Fourth, the same dataset indicates there has been a slow diversification process in terms of geography: in the first stages of the Chinese infrastructure projects in the 2005 to 2009 period, 80 percent of the companies located their headquarters in Beijing, which fell to 56.14 percent in the 2020-2021 period. Guangdong province, Hubei province, Shanghai and Hong Kong are playing an increasing role in their relationship with LAC in this area.

The trends are significant from several perspectives.

On the one hand, the LAC-China cooperation in infrastructure projects overcomes an effective gap in LAC by leveraging decades of experience of the Chinese companies in China and becomes increasingly international. These projects are having an important effect in the quality of life of dozens of millions of people in the LAC region, in addition to a small but increasing impact on employment. The Chinese companies and LAC governments at all levels have importantly learned from the implementation of these complex and sophisticated infrastructure projects, after initial misunderstandings and mistakes in some cases. Today public and private Chinese companies are participating and winning in dozens of bidding processes in the region.

On the other hand, the Chinese infrastructure projects in the LAC region reflect that Chinese companies can offer state-of-the-art technology with competitive conditions, including financing, for non-fossil energy sources and thus are effectively supporting and implementing the energy transition and its acceleration in the Global South. Thus, China is also proving to other countries that infrastructure projects in developing countries with a long-term perspective can have an economic and sustainable rationale; massively committed international resources for these objectives could even further incentivize these global processes.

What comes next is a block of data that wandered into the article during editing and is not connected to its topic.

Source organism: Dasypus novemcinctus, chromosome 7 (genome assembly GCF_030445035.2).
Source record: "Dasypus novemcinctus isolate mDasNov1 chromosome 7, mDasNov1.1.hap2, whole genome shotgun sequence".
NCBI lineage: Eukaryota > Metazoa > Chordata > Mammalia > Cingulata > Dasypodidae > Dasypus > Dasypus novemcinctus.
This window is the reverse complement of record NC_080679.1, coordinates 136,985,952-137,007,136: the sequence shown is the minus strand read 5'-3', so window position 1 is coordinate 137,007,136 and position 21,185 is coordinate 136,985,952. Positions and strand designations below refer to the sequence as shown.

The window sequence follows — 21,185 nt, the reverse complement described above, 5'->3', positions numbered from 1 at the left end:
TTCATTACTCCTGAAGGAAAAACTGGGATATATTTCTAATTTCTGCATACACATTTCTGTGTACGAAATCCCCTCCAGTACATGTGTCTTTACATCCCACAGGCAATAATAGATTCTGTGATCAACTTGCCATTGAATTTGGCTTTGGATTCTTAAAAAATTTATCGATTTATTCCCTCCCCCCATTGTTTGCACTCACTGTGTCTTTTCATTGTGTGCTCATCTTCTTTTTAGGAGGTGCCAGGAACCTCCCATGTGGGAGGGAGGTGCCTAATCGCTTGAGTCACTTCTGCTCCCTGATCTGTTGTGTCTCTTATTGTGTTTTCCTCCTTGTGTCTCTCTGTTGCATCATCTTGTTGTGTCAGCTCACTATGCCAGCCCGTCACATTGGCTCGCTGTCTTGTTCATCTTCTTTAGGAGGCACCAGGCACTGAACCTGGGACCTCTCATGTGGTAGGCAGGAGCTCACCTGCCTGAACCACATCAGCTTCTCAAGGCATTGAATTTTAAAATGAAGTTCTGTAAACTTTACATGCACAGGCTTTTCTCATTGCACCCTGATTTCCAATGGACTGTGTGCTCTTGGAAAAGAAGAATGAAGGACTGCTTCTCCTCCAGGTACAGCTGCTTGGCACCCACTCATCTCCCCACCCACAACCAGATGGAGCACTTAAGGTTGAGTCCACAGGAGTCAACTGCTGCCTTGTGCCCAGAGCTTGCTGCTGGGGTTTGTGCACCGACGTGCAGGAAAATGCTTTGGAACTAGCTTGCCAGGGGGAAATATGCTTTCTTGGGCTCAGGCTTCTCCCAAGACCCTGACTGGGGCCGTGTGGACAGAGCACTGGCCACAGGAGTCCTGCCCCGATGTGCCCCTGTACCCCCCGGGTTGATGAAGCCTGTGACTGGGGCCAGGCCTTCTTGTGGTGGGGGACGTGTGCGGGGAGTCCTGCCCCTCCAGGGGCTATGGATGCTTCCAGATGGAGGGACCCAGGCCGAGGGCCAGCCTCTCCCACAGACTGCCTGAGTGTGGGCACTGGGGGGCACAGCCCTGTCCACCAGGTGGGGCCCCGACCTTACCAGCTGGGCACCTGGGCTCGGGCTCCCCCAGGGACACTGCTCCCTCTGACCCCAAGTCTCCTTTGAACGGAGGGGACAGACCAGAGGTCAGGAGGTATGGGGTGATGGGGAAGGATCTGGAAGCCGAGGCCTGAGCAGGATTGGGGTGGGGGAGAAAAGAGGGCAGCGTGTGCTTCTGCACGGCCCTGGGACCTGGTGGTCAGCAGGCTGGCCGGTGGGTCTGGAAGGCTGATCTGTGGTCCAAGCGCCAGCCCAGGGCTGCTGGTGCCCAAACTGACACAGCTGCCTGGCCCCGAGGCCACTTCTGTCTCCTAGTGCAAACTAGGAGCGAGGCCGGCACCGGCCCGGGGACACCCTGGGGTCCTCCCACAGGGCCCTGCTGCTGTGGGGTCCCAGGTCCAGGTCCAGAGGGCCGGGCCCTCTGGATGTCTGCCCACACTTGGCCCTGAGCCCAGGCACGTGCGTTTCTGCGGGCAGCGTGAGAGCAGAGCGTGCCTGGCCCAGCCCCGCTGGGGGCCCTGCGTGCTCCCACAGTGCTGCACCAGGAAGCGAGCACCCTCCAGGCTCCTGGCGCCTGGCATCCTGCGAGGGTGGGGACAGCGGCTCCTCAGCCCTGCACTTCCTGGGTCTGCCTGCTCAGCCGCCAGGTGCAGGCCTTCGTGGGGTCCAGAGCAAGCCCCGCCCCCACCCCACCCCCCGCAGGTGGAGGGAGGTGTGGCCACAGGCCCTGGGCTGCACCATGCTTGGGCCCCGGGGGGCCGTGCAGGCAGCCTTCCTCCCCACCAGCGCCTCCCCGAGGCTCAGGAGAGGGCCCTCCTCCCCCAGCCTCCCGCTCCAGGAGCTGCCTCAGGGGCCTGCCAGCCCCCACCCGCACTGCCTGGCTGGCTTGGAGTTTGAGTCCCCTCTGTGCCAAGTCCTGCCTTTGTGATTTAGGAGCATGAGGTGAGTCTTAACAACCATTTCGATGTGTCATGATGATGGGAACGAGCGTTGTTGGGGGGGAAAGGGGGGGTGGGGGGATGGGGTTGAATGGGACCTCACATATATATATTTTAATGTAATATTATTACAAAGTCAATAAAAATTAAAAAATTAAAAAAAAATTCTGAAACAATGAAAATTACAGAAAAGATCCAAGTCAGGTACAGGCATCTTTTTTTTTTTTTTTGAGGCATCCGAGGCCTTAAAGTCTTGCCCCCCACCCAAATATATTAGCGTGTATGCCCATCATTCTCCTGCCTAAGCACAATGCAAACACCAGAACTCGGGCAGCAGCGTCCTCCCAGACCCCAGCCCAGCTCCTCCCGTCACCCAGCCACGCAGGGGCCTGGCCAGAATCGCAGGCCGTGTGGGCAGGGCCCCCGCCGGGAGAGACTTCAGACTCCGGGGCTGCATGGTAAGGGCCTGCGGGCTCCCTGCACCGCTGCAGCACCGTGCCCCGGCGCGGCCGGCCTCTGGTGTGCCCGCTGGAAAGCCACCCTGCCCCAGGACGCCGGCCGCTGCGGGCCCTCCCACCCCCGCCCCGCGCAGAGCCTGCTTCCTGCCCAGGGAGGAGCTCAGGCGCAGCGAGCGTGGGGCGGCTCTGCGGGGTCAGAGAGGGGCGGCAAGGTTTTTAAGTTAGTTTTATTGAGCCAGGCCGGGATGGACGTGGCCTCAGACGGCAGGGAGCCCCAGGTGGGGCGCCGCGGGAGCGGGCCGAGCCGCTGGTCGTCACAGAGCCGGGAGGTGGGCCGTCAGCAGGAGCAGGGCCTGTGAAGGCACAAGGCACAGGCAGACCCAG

The Chinese infrastructure projects in LAC reflect that important challenges remain, such as the transfer of technology and know-how which can help the Global South develop these technologies endogenously, and increasingly difficult, but possible, dialogues with local, regional and national populations affected by infrastructure projects. These challenges are probably most evident in regional LAC-China institutions such as the Forum of the Community of Latin American and Caribbean States (CELAC)-China and the LAC-China Business Summit that require reports of activities to evaluate and improve infrastructure projects. As in the first two decades of the Chinese infrastructure projects in LAC, the next decades will provide fertile ground for additional learning processes.

All in all, these experiences should provide an important and concrete basis for the overall South-South cooperation under the framework of the Belt and Road Initiative, but also for the developed countries in their relationships with developing countries.

The author is a professor at the National Autonomous University of Mexico and coordinator of the Center for Chinese-Mexican Studies at the university. The author contributed this article to China Watch, a think tank powered by China Daily. The views do not necessarily reflect those of China Daily.

Contact the editor at editor@chinawatch.cn